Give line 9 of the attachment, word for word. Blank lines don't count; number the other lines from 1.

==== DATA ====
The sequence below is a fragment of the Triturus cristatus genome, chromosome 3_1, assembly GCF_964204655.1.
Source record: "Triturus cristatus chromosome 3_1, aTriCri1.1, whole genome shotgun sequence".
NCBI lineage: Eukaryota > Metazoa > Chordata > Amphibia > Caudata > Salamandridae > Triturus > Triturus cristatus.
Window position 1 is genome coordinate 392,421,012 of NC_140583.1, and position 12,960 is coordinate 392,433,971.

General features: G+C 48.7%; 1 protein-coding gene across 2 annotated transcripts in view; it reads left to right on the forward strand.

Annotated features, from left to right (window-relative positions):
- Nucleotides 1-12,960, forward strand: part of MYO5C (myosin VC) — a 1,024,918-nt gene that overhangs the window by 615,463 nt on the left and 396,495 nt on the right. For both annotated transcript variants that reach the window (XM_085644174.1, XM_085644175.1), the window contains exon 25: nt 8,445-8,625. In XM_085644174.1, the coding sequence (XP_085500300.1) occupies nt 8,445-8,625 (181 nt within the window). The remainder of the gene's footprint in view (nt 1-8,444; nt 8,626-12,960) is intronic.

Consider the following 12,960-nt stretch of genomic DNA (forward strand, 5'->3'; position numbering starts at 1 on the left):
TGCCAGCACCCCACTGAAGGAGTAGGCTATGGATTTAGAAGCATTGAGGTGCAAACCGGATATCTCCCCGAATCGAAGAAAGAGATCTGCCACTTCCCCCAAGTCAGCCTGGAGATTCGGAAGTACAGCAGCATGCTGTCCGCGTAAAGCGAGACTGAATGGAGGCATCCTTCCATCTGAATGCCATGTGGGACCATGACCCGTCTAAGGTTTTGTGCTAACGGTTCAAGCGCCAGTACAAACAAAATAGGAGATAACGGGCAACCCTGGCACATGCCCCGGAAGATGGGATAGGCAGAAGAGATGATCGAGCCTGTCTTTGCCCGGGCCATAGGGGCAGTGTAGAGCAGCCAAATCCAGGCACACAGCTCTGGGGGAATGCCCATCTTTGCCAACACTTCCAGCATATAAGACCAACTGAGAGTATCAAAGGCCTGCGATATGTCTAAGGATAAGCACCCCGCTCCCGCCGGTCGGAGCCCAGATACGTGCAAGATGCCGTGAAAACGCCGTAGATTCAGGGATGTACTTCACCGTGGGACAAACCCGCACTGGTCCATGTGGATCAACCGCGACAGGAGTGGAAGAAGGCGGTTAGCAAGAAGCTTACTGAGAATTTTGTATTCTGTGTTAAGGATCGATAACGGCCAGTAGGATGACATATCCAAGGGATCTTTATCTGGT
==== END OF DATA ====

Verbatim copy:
TGCCAGCACCCCACTGAAGGAGTAGGCTATGGATTTAGAAGCATTGAGGTGCAAACCGGATATCTCCCCGAATCGAAGAAAGAGATCTGCCACTTCCCCCAAGTCAGCCTGGAGATTCGGAAGTACAGCAGCATGCTGTCCGCGTAAAGCGAGACTGAATGGAGGCATCCTTCCATCTGAATGCCATGTGGGACCATGACCCGTCTAAGGTTTTGTGCTAACGGTTCAAGCGCCAGTACAAACAAAATAGGAGATAACGGGCAACCCTGGCACATGCCCCGGAAGATGGGATAGGCAGAAGAGATGATCGAGCCTGTCTTTGCCCGGGCCATAGGGGCAGTGTAGAGCAGCCAAATCCAGGCACACAGCTCTGGGGGAATGCCCATCTTTGCCAACACTTCCAGCATATAAGACCAACTGAGAGTATCAAAGGCCTGCGATATGTCTAAGGATAAGCACCCCGCTCCCGCCGGTCGGAGCCCAGATACGTGCAAGATGCCGTGAAAACGCCGTAGATTCAGGGATGTACTTCACCGTGGGACAAACCCGCACTGGTCCATGTGGATCAACCGCGACAGGAGTGGAAGAAGGCGGTTAGCAAGAAGCTTACTGAGAATTTTGTATTCTGTGTTAAGGATCGATAACGGCCAGTAGGATGACATATCCAAGGGATCTTTATCTGGT